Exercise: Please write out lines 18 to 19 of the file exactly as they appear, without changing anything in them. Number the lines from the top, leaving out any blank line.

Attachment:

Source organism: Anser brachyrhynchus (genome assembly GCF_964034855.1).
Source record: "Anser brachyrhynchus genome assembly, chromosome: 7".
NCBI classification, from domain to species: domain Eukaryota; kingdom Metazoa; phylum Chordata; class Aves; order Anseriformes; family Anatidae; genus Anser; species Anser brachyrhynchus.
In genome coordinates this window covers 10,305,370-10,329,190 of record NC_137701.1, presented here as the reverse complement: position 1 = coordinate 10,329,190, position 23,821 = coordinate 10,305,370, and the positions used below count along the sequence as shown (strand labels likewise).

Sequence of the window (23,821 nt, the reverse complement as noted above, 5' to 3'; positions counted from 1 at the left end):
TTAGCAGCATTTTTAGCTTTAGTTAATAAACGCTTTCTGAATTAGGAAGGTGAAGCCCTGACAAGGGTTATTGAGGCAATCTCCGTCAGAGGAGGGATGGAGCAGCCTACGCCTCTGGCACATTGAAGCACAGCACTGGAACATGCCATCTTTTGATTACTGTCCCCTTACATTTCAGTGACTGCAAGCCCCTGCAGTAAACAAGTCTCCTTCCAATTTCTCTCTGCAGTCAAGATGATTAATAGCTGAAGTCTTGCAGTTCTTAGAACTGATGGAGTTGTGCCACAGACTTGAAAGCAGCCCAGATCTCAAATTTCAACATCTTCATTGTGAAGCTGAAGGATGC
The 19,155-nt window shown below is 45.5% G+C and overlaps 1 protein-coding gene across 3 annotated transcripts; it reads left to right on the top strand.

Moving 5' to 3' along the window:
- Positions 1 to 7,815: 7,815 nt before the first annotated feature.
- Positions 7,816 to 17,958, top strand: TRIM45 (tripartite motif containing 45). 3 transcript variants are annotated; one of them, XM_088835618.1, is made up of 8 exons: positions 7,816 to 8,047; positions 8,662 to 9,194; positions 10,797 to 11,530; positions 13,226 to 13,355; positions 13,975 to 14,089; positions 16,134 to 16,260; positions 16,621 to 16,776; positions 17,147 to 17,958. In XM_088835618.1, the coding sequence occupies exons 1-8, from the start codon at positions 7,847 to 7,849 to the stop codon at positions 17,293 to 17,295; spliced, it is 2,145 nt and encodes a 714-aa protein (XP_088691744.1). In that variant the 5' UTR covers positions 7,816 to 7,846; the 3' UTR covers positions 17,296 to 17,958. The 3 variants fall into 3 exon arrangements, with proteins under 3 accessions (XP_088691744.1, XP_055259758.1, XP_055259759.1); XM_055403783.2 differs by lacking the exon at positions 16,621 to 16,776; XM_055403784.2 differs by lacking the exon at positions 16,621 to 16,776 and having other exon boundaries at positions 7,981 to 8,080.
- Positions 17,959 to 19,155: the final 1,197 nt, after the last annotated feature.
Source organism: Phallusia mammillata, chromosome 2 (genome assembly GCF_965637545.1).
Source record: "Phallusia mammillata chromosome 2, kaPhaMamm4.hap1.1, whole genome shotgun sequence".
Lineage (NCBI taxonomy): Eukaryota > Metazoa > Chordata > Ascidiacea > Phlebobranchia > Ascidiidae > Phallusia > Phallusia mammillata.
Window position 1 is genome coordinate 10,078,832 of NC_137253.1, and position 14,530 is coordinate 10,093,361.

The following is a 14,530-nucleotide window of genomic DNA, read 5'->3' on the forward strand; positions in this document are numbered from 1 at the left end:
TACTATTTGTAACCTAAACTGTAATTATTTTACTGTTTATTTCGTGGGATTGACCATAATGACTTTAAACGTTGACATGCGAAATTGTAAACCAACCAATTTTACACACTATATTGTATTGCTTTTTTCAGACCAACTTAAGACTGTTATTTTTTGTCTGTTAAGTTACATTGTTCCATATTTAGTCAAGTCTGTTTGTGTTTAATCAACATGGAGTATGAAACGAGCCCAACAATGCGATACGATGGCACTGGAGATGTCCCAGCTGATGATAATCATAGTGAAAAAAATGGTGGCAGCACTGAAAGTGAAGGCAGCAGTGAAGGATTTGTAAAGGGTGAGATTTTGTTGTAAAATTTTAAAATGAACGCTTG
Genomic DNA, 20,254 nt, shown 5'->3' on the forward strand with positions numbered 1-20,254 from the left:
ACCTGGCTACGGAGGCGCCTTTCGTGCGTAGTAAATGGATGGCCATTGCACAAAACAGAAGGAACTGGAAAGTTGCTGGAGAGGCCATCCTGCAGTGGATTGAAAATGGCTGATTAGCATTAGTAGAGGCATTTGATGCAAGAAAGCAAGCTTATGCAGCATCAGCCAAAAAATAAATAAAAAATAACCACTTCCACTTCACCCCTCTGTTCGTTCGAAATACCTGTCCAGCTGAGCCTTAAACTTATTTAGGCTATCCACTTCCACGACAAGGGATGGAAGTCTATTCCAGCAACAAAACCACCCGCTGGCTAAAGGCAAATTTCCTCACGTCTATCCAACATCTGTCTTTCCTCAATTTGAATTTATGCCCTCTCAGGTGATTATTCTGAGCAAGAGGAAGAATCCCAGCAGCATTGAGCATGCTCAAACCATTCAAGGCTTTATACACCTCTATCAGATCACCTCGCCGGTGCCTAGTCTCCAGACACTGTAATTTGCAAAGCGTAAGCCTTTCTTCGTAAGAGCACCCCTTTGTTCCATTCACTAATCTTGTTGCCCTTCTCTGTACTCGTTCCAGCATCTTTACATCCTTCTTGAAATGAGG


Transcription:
Genomic DNA, 20,254 nt, shown 5'->3' on the forward strand with positions numbered 1-20,254 from the left:
ACCTGGCTACGGAGGCGCCTTTCGTGCGTAGTAAATGGATGGCCATTGCACAAAACAGAAGGAACTGGAAAGTTGCTGGAGAGGCCATCCTGCAGTGGATTGAAAATGGCTGATTAGCATTAGTAGAGGCATTTGATGCAAGAAAGCAAGCTTATGCAGCATCAGCCAAAAAATAAATAAAAAATAACCACTTCCACTTCACCCCTCTGTTCGTTCGAAATACCTGTCCAGCTGAGCCTTAAACTTATTTAGGCTATCCACTTCCACGACAAGGGATGGAAGTCTATTCCAGCAACAAAACCACCCGCTGGCTAAAGGCAAATTTCCTCACGTCTATCCAACATCTGTCTTTCCTCAATTTGAATTTATGCCCTCTCAGGTGATTATTCTGAGCAAGAGGAAGAATCCCAGCAGCATTGAGCATGCTCAAACCATTCAAGGCTTTATACACCTCTATCAGATCACCTCGCCGGTGCCTAGTCTCCAGACACTGTAATTTGCAAAGCGTAAGCCTTTCTTCGTAAGAGCACCCCTTTGTTCCATTCACTAATCTTGTTGCCCTTCTCTGTACTCGTTCCAGCATCTTTACATCCTTCTTGAAATGAGG